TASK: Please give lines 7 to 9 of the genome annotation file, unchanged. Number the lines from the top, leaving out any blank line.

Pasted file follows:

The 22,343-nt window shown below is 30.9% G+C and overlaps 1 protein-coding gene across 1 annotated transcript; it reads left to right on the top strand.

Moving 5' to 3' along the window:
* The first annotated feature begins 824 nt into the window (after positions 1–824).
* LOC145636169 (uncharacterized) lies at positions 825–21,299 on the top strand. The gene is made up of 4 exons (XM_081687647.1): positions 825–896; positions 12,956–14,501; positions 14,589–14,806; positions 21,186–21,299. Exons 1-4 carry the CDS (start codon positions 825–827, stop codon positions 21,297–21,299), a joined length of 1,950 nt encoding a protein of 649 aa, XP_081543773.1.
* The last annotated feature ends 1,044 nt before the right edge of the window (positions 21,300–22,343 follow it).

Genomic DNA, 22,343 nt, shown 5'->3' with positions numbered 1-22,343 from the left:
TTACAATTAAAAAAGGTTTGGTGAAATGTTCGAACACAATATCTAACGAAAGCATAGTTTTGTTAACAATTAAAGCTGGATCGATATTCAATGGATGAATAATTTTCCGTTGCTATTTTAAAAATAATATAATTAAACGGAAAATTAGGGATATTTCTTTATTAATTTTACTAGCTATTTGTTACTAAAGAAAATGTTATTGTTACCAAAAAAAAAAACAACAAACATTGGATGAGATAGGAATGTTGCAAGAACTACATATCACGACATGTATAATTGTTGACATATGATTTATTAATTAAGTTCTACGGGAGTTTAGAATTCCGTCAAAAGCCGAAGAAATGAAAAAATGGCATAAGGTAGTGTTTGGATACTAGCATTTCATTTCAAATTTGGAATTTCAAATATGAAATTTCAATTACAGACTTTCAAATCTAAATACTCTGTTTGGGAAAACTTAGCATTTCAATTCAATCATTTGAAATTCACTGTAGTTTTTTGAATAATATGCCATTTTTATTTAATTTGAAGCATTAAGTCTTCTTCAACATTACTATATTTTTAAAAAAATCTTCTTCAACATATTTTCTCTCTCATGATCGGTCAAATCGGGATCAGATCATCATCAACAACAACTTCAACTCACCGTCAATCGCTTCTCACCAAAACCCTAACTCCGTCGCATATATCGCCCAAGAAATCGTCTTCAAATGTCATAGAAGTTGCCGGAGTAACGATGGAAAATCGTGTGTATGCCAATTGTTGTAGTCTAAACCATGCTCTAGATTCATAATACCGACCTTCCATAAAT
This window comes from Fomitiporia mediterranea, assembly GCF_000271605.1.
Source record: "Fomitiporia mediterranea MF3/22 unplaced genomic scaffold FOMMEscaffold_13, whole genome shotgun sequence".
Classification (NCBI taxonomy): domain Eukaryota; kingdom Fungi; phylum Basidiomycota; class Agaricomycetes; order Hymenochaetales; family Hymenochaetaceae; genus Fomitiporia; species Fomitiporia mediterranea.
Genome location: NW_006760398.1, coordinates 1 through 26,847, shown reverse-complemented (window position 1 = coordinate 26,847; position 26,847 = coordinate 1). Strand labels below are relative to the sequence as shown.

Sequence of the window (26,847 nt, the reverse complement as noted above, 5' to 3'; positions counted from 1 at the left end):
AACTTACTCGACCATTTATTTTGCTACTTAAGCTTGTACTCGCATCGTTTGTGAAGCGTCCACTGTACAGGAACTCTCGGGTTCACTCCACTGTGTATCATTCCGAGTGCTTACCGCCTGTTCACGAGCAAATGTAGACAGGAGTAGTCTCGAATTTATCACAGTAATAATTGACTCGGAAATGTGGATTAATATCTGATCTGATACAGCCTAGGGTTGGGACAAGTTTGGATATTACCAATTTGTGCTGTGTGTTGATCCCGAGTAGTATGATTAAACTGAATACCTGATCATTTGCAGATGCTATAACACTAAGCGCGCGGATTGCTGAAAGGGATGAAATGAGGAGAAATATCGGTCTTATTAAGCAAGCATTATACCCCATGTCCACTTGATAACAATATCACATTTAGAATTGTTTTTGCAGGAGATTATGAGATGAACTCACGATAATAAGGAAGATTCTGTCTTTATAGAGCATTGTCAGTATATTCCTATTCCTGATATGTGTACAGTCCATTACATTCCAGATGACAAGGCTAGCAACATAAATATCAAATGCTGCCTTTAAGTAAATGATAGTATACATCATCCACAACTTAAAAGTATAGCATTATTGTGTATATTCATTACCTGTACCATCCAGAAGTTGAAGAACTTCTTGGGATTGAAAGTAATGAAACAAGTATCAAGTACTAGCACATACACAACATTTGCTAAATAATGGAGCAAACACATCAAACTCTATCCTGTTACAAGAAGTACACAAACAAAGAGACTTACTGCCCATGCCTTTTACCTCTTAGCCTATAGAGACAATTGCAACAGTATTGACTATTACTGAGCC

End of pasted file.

TTACAATTAAAAAAGGTTTGGTGAAATGTTCGAACACAATATCTAACGAAAGCATAGTTTTGTTAACAATTAAAGCTGGATCGATATTCAATGGATGAATAATTTTCCGTTGCTATTTTAAAAATAATATAATTAAACGGAAAATTAGGGATATTTCTTTATTAATTTTACTAGCTATTTGTTACTAAAGAAAATGTTATTGTTACCAAAAAAAAAAACAACAAACATTGGATGAGATAGGAATGTTGCAAGAACTACATATCACGACATGTATAATTGTTGACATATGATTTATTAATTAAGTTCTACGGGAGTTTAGAATTCCGTCAAAAGCCGAAGAAATGAAAAAATGGCATAAGGTAGTGTTTGGATACTAGCATTTCATTTCAAATTTGGAATTTCAAATATGAAATTTCAATTACAGACTTTCAAATCTAAATACTCTGTTTGGGAAAACTTAGCATTTCAATTCAATCATTTGAAATTCACTGTAGTTTTTTGAATAATATGCCATTTTTATTTAATTTGAAGCATTAAGTCTTCTTCAACATTACTATATTTTTAAAAAAATCTTCTTCAACATATTTTCTCTCTCATGATCGGTCAAATCGGGATCAGATCATCATCAACAACAACTTCAACTCACCGTCAATCGCTTCTCACCAAAACCCTAACTCCGTCGCATATATCGCCCAAGAAATCGTCTTCAAATGTCATAGAAGTTGCCGGAGTAACGATGGAAAATCGTGTGTATGCCAATTGTTGTAGTCTAAACCATGCTCTAGATTCATAATACCGACCTTCCATAAAT
This window comes from Fomitiporia mediterranea, assembly GCF_000271605.1.
Source record: "Fomitiporia mediterranea MF3/22 unplaced genomic scaffold FOMMEscaffold_13, whole genome shotgun sequence".